Interesting — as another BrainTrust member already stated, we rarely see weather as the hero of great sales! Retailers certainly do understand the impact of weather on their business, however, more retailers should be using data and analytics to better predict weather related issues. Companies like Planalytics do exactly this for retailers. What needs to change is retailers need to stop blaming weather for poor sales and start talking about how to better understand predictive analytics to better forecast sales. A historical sales planning model is inherently antiquated in today’s technological environment. Additionally, with speed to markets being faster than any previous time in our industry, modifications on allocations should be less complex than 10 years ago.
Senior Vice President, Dechert-Hampe (retired)
In general yes, though retailers more dependent on weather patterns and big box DIY retailers would certainly qualify. It’s not that hard to anticipate the major seasonal changes. Spring follows winter and that means fertilizer and lawn mowers. The difficulty is specific weather events — think major snow storms, unusual rain events like we just had in the southeast or even hurricanes. But even those events tend to impact the timing of spending more than the overall level in a budget cycle.
EVP Thought Leadership, Marketing, WD Partners
Working for Les Wexner a long time ago, he used to say, “there is no excuse for poor sales other than the fact that you don’t have the right fashion.” There’s some truth to that, but when a monster snow storm covers the entire Northeast for an entire weekend, well, you might have a case against him (but I wouldn’t try it!).
Today, online sales should (operative term) mitigate the weather effect, but even in the best cases, that’s still only 30-some percent of sales. So ultimately, I’d say yes, weather plays a role but Les is right to this extent: I certainly wouldn’t lean on that weak excuse for too long.
President/CEO, The Retail Doctor
Lowe’s blamed Canadian home sales and not the weather for their miss. I think the blue state tax deduction cap has slowed sales and affected these retailers. The big concern: are home stores showing signs of a worsening economy? Hard to see past the excuses.
Marketing Strategy Lead - Retail, Travel & Distribution, Verizon
Weather, such as major storms, can negatively impact the sales of certain retailers. Some of the impact is the difficulty getting to the store and it can delay certain projects. In some cases, like with grocery stores, bad weather can stimulate sales. Recently our town, that rarely gets snow, was forecasting a couple inches of snow and the local grocery store was stormed by consumers stocking up on groceries. The checkout lines extended to the back of the store.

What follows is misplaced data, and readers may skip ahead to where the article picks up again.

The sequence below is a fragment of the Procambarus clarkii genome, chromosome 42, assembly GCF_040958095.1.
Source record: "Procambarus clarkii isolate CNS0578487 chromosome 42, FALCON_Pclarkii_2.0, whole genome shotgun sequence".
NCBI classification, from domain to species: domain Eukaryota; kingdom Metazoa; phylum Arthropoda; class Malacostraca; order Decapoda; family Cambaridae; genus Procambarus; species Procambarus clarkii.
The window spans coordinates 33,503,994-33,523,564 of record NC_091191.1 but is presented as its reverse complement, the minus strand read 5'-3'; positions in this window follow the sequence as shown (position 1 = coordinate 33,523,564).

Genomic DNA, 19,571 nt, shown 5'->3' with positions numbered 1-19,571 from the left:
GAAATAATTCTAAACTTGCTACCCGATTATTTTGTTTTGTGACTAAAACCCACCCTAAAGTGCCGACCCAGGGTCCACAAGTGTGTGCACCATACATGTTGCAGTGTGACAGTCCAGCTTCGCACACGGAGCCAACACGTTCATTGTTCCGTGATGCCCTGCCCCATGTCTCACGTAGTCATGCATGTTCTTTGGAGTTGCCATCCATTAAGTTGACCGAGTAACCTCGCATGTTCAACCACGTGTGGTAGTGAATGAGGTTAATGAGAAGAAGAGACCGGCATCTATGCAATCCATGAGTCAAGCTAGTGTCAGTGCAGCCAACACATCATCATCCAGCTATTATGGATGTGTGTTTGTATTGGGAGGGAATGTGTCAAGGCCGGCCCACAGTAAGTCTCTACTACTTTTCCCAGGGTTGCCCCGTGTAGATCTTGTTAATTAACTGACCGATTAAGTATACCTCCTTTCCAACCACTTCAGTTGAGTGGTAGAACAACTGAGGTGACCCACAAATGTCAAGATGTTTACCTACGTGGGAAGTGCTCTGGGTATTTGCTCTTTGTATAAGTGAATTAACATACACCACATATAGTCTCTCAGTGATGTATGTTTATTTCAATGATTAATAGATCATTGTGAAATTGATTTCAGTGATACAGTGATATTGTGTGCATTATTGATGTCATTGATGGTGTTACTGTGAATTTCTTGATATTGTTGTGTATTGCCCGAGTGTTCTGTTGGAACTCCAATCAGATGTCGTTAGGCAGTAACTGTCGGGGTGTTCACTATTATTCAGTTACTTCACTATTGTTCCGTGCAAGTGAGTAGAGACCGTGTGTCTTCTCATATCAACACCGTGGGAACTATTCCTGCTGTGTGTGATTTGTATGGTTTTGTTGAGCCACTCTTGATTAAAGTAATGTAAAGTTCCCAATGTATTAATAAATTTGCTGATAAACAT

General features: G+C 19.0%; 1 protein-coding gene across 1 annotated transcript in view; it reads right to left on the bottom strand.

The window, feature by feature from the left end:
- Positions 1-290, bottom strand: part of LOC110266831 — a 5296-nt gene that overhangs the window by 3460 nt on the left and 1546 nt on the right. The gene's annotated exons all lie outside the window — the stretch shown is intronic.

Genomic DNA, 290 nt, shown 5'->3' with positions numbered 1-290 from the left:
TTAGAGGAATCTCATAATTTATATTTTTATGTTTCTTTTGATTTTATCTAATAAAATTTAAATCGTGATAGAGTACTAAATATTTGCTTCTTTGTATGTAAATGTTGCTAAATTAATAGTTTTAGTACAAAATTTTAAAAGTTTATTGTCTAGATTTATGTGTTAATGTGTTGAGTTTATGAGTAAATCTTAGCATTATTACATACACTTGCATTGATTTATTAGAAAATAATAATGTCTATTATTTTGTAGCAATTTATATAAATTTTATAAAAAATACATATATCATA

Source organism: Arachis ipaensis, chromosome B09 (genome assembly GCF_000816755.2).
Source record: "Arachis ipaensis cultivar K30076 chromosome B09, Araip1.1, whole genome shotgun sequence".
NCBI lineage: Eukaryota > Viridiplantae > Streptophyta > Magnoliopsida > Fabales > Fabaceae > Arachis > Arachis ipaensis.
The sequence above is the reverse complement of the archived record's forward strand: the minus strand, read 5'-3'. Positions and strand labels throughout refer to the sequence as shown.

Over the course of a quarter, most retailers have a chance to make up the sales. While there may be blips that are driven by weather, retailers that are most impacted by these peaks and valleys should incorporate weather into their forecasts to help improve staffing and inventory levels. And post-storms, retailers should be analyzing the impact of the weather on a daily basis.
Managing Director, StoreStream Metrics, LLC
Data-driven content must be the goal/objective of every marketing and merchandising professional. Weather is another data source and as such, should be integrated into the brand-retail-consumer workflow. While not 100 percent accurate, weather forecasting is an easy predictive indicator for retailers. Taking the time and effort to actually do something proactively for the shopper’s benefit is another matter. This is another example of what is referred to as the “knowing-doing” gap.
Vice President - Industry sectors , Capgemini
Agree with Chris. Weather’s impact on DIY sales should reflect across the omnichannel. If there exists a true cause-effect relationship between the weather and sales of DIY items (especially those related to rebuilds), the sales decline should be felt evenly across the omnichannel (irrespective of how you buy, the weather is going to discourage you from doing any building). Slightly different for grocery, I would expect online sales to peak during bad weather days.
CFO, Weisner Steel
I think they OVER understand it, i.e. they exaggerate the impact. Of course the impact varies greatly between different types of retailers and different types of weather, so in the case of HD, the slight deviation from expectations may well be due climatic reasons. But the retailer that every quarter finds a reason — too cold, too hot, too rainy, etc. — that’s just an excuse.
Incorporate weather into models? How, when we have only vague ideas on what lies ahead?
Vice President, Research at IDC
In the case of Home Depot, they knew exactly what’s going on with the weather and attributed accordingly 85 basis points of negative impact from weather for Q4. They also identified that issues such as storms and hurricanes are a positive influence as most of these communities require substantial rebuilding and usually on short notice for infrastructure, buildings and municipality charges.
In the broader scope, retailers usually have a good handle on weather impact, except perhaps one-time events, which are usually positive for Home DIY chains. This understanding begins at the store level with managers understanding local weather conditions and its impact on their stores. More important, localization is a factor that many retailers already incorporate into demand forecasting as well as cost structure.
Weather remains one factor of doing business. Retailers that don’t incorporate weather in their thinking either are minimally impacted by it or are at competitive peril.
I agree – Home Depot’s sales are affected by weather. The lack of additional color on how/where is what leads to people feeling like they’re using it as an excuse. For example — had they additionally stated that the weather was colder and wetter for, on average, 10 more days during the quarter in geographies impacting over 40 percent of store count, then these statements could become comparisons in future instances.
I agree with Chris Petersen below as well – in the era of omnichannel, being shut in due to weather can often times increase sales on e-commerce purchases. Whether those are still purchased on Home Depot’s website or Amazon is an open question – but the better takeaway is the opportunity to target promotions to customers in affected areas during the weather events to increase the probability and amount of e-commerce they can salvage in trade for poor foot traffic.